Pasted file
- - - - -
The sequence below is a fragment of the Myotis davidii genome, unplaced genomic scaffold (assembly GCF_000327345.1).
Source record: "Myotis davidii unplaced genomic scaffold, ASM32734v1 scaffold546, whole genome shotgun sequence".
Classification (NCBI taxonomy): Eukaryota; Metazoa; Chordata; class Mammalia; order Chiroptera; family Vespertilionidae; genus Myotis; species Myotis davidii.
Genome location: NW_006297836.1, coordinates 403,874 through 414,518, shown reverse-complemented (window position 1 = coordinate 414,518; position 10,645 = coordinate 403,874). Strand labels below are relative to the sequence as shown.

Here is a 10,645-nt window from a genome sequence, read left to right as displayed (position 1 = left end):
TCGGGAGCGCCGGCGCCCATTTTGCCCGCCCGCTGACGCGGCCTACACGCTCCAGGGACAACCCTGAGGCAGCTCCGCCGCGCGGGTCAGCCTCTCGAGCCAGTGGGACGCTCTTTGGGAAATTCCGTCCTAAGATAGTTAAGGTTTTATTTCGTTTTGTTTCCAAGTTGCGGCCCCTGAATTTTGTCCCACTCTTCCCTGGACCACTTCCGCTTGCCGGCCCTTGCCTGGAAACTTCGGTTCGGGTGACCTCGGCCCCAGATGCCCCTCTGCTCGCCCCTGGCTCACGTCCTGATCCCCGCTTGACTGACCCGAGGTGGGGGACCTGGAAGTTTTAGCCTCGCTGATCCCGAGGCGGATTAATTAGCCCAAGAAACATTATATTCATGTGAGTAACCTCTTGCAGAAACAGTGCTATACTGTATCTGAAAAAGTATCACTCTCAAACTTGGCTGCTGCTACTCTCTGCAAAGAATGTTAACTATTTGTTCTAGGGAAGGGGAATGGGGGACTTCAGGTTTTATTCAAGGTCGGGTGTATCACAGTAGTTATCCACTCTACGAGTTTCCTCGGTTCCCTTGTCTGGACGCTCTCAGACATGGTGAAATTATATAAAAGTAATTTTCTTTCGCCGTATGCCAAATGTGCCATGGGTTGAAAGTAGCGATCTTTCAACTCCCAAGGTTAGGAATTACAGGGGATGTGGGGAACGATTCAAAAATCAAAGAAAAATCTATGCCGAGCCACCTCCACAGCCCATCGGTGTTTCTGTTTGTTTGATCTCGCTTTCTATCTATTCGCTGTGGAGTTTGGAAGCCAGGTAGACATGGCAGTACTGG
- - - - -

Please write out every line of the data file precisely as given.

The sequence below is a fragment of the Myotis davidii genome, unplaced genomic scaffold (assembly GCF_000327345.1).
Source record: "Myotis davidii unplaced genomic scaffold, ASM32734v1 scaffold546, whole genome shotgun sequence".
Classification (NCBI taxonomy): Eukaryota; Metazoa; Chordata; class Mammalia; order Chiroptera; family Vespertilionidae; genus Myotis; species Myotis davidii.
Genome location: NW_006297836.1, coordinates 403,874 through 414,518, shown reverse-complemented (window position 1 = coordinate 414,518; position 10,645 = coordinate 403,874). Strand labels below are relative to the sequence as shown.

Here is a 10,645-nt window from a genome sequence, read left to right as displayed (position 1 = left end):
TCGGGAGCGCCGGCGCCCATTTTGCCCGCCCGCTGACGCGGCCTACACGCTCCAGGGACAACCCTGAGGCAGCTCCGCCGCGCGGGTCAGCCTCTCGAGCCAGTGGGACGCTCTTTGGGAAATTCCGTCCTAAGATAGTTAAGGTTTTATTTCGTTTTGTTTCCAAGTTGCGGCCCCTGAATTTTGTCCCACTCTTCCCTGGACCACTTCCGCTTGCCGGCCCTTGCCTGGAAACTTCGGTTCGGGTGACCTCGGCCCCAGATGCCCCTCTGCTCGCCCCTGGCTCACGTCCTGATCCCCGCTTGACTGACCCGAGGTGGGGGACCTGGAAGTTTTAGCCTCGCTGATCCCGAGGCGGATTAATTAGCCCAAGAAACATTATATTCATGTGAGTAACCTCTTGCAGAAACAGTGCTATACTGTATCTGAAAAAGTATCACTCTCAAACTTGGCTGCTGCTACTCTCTGCAAAGAATGTTAACTATTTGTTCTAGGGAAGGGGAATGGGGGACTTCAGGTTTTATTCAAGGTCGGGTGTATCACAGTAGTTATCCACTCTACGAGTTTCCTCGGTTCCCTTGTCTGGACGCTCTCAGACATGGTGAAATTATATAAAAGTAATTTTCTTTCGCCGTATGCCAAATGTGCCATGGGTTGAAAGTAGCGATCTTTCAACTCCCAAGGTTAGGAATTACAGGGGATGTGGGGAACGATTCAAAAATCAAAGAAAAATCTATGCCGAGCCACCTCCACAGCCCATCGGTGTTTCTGTTTGTTTGATCTCGCTTTCTATCTATTCGCTGTGGAGTTTGGAAGCCAGGTAGACATGGCAGTACTGG